When this, one of the season's most expensive new shows burns out (and it will happen soon) I hope you get a chance to honk your horn at him as you pass him on the street, standing there with his little "Will Smarm for Food" sign.

Anonymous said...

Apparently I'm the only fan of the show here. Maybe it's just because I've always been a sucker for Mary Backstage, Noble Wife-type shows. Steven Weber alone is worth the price of admission. So the show-within-the-show isn't very funny; has any of you watched "SNL" lately? "Cheeses of Nazareth" would be an improvement over what's on that.

And Ken: I loved AfterMASH! Honestly. Just getting to hang out a little longer with Sherman Potter was great.


It's very kind of you writing this post to get things clear.

OK, now you guys shake your hands and go on getting laughs around the world.

Anonymous said...

Studio 60 is a great show -- and it sounds like Aaron Sorkin is a shit. So, what else is new?

Anonymous said...

I watch Studio 60 religiously. And I laugh during the entire episode, each episode. I really don't like to miss it.

Of course, I'm laughing at how Sorkin caricatures Christians and conservatives -- making them such beautiful strawmen -- and how he thinks he's making liberals look good when he really makes them seem totally out of touch and idiotic. Last night's faux-tension between the Black writer and Black actor was cringe-inducingly hilarious. ONLY SORKIN COULD WRITE THIS SHIT.

There is NOTHING believable about the show, and I love it. It's really very funny. Just not in the way Sorkin intends.


Anonymous said...

I could not think of anything harder to do than to come up with stellar dialogue week after week. But when you are passionate about a project, you start to fall in love with the agony of the process. Personally, I feel Mr. Sorkin is not at all in love with this show or the process- it has more of the feeling that he "had to" write this to keep his name and credability going. Or it may simply be a case of Sorkintheism... he believes he is the sole creative source of all relevant TV shows.

I do agree that this would have been better on BRAVO where it would have the chance to develop into a smart piece of television theater.

Comparing it to 30 Rock really isn't fair either as that show is more of a parody (and a damned funny one, up to and including placement of every GE product known to humanity).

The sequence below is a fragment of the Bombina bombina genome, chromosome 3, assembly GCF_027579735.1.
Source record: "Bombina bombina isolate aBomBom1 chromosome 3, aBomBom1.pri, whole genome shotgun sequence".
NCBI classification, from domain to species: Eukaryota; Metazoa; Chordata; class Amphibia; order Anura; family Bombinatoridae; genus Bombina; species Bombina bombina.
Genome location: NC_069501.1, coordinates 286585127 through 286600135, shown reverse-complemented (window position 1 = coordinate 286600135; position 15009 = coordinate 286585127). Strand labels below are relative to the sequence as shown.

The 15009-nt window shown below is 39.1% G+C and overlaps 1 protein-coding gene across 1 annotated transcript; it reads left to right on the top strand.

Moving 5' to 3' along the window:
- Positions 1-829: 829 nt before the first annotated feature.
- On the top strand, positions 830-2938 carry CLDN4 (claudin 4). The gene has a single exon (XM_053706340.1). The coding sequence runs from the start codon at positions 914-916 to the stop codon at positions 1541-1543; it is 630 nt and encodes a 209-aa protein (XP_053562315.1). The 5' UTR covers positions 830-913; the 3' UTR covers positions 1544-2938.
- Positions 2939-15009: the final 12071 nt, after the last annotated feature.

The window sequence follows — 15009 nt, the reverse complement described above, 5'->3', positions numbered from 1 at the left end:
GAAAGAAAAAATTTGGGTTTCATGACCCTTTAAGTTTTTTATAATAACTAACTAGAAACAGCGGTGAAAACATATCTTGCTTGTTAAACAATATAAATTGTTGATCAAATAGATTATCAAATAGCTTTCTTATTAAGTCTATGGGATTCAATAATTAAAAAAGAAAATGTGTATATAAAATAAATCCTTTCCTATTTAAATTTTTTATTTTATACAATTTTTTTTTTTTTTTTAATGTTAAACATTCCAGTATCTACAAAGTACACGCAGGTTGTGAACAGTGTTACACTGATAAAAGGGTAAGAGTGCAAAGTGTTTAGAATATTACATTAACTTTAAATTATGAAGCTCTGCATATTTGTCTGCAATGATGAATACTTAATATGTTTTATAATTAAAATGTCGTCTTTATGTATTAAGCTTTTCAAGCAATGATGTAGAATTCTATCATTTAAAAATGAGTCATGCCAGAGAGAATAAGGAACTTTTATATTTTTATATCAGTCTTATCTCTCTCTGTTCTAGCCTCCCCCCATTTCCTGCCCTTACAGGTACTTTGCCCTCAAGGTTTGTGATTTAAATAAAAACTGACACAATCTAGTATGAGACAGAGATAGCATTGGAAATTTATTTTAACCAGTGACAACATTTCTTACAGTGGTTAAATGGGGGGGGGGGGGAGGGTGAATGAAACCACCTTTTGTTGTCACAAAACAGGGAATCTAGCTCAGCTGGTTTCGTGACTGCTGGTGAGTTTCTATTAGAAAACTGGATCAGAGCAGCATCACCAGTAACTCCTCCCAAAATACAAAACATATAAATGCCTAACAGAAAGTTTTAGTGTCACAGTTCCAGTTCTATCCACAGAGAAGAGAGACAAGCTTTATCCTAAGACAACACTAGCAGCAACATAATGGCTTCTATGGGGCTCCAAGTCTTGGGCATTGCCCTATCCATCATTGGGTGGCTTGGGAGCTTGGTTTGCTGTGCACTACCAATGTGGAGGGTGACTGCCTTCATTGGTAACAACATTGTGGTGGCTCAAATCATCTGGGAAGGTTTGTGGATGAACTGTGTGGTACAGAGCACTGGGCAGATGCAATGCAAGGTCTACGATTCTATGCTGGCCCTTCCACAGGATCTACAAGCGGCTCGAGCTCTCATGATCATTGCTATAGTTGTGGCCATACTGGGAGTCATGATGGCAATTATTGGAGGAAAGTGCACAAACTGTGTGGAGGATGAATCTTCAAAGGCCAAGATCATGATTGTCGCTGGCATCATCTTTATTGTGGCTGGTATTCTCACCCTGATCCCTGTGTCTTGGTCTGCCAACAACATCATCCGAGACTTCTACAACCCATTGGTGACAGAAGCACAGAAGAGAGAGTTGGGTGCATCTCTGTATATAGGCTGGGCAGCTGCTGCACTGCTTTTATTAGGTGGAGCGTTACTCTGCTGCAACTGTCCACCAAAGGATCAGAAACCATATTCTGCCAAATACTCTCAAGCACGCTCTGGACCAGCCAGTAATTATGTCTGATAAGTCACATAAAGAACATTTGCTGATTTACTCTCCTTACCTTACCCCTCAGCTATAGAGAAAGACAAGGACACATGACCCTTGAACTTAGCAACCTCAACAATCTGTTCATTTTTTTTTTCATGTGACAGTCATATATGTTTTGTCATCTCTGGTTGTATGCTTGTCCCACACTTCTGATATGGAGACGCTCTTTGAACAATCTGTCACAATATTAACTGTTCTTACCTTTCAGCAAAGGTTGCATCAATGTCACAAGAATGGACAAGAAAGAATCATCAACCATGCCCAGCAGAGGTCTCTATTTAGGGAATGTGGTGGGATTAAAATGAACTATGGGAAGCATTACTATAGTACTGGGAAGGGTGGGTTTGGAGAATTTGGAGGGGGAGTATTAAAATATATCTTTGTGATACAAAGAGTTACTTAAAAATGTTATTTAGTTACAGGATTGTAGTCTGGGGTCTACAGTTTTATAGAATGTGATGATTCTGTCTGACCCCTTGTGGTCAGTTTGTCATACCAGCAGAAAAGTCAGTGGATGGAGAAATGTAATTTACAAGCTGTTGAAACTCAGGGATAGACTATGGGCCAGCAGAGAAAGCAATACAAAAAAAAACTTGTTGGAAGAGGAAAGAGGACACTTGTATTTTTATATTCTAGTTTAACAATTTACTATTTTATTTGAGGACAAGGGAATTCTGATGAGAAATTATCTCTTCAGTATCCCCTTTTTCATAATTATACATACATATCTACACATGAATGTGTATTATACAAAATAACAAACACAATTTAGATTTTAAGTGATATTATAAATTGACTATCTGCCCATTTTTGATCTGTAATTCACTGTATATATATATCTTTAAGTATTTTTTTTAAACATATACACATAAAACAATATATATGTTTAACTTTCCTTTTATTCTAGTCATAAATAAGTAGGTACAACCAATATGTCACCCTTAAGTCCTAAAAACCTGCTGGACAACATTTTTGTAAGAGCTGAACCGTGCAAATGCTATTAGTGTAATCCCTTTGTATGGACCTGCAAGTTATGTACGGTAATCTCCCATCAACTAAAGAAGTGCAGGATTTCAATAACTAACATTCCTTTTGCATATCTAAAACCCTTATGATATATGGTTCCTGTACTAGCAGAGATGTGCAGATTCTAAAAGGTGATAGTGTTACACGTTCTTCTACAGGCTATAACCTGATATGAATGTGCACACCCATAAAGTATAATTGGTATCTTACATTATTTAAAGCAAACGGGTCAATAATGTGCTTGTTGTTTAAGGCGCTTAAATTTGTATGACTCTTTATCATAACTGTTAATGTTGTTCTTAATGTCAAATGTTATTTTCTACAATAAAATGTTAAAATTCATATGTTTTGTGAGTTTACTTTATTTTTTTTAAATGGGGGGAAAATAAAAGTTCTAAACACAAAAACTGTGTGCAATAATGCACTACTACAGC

My bottom line is this: Writing for a living is hard - it's subject to the whims and vagaries of everyone - editor, studio heads, "stars", focus groups, the viewing public et al. But whatever you write, you try to maintain a certain amount of integrity and pride in your product (sadly, not always possible when the rent is due). I think AS needs to get back to why he became a writer in the first place and get over the fact that he is not a Mamet or a Shepherd. He writes for the masses. Sometimes well. Sometimes not.

Anonymous said...

Has anybody listened to the podcast at TV Barn? It's great!

It's the actual interview with Sorkin--and he would like you to know that it's the smart, rich people with TIVOs who really enjoy his show.

That made me think. Hey, why doesn't Ken do a podcast? It would be hilarious! And during baseball season, he can podcast some games--that would be fun too.

I don't happen to enjoy Studio 60, but Ken, I'd TIVO your podcasts! And I hope you don't mind having a poor dumb schmuck like me as a fan.

rose said...

For a while I thought the whole show was an inside joke: I thought the show was about guys who thought they were making a brilliant show but the "joke" was on them because the audience could tell how asinine they were. My favorite one was when they had Sting playing the lute. I could see these guys thinking oh "Sting on the Lute" -we're so trendy and cool. When the reality is, not. Their lack of awareness of how ridiculous they are in making this show and how far they are from what is happening today, currently in world culture, well, I thought that was the intent.